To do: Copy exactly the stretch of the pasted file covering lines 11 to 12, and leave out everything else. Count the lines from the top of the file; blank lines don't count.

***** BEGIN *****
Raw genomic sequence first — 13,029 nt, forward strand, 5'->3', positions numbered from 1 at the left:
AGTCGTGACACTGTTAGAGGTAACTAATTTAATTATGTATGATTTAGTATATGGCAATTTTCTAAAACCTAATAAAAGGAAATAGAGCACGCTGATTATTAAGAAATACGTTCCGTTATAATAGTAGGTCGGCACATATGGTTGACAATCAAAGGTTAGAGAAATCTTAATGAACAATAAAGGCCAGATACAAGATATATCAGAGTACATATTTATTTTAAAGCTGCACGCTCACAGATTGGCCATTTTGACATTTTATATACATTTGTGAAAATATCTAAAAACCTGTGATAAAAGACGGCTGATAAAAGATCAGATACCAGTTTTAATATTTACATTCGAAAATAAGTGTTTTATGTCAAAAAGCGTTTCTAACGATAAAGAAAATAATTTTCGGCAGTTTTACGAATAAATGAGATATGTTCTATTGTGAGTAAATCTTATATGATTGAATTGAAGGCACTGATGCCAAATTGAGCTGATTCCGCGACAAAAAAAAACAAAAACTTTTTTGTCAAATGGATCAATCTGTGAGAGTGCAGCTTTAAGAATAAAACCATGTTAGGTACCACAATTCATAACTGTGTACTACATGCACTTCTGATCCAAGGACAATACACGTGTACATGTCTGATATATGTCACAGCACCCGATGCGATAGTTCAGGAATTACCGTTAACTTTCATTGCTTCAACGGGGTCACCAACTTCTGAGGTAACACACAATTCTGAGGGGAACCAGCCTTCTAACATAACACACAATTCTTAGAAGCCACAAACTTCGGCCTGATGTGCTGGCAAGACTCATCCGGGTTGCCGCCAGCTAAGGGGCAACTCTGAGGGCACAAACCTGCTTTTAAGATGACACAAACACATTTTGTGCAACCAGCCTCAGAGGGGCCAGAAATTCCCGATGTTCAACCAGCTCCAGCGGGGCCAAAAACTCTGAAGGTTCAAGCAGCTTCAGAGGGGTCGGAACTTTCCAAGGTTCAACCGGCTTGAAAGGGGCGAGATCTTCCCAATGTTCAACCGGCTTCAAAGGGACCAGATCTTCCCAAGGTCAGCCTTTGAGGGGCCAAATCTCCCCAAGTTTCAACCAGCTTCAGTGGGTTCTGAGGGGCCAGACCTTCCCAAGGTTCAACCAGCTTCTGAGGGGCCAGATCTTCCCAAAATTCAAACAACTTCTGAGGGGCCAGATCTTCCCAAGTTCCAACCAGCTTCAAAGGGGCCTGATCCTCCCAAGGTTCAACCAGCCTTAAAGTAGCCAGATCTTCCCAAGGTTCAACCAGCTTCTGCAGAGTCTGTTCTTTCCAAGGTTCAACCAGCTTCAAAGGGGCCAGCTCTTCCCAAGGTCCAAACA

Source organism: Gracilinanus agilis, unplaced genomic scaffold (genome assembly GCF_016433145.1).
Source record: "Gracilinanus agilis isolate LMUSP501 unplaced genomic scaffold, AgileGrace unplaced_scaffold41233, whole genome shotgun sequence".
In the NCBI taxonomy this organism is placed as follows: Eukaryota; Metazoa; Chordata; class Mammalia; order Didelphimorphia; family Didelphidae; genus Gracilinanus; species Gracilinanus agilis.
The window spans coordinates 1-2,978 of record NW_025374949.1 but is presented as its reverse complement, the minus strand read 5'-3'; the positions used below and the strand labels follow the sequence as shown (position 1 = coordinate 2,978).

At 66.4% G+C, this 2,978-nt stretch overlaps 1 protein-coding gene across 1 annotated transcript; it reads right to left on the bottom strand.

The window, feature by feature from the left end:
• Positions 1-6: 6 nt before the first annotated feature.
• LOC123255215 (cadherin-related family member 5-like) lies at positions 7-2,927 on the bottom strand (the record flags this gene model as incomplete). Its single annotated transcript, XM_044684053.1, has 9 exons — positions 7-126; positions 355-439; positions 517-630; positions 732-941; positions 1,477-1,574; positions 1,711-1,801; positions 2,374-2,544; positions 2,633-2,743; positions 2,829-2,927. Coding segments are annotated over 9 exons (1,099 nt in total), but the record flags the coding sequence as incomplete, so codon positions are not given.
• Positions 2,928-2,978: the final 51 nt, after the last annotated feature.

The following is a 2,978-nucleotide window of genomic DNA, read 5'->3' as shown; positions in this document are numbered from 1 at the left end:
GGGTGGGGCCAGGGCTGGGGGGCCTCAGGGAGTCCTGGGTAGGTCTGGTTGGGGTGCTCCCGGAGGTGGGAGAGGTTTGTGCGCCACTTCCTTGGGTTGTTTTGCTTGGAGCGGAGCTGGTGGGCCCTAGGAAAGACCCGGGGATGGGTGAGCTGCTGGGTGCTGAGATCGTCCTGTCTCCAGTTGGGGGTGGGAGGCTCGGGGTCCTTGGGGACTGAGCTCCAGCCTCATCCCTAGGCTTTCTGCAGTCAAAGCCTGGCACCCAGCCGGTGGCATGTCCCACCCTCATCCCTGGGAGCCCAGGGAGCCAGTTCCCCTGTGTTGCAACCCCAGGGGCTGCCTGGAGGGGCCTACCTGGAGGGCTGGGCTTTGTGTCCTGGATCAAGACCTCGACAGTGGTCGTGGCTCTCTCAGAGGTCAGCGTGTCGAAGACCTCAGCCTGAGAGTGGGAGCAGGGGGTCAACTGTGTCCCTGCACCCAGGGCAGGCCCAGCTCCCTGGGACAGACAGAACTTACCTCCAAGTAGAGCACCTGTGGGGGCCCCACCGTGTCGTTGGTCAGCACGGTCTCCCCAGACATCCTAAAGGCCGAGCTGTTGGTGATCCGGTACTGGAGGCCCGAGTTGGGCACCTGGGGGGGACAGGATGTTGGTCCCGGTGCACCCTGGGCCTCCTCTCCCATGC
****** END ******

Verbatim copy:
• Positions 2,928-2,978: the final 51 nt, after the last annotated feature.

The following is a 2,978-nucleotide window of genomic DNA, read 5'->3' as shown; positions in this document are numbered from 1 at the left end: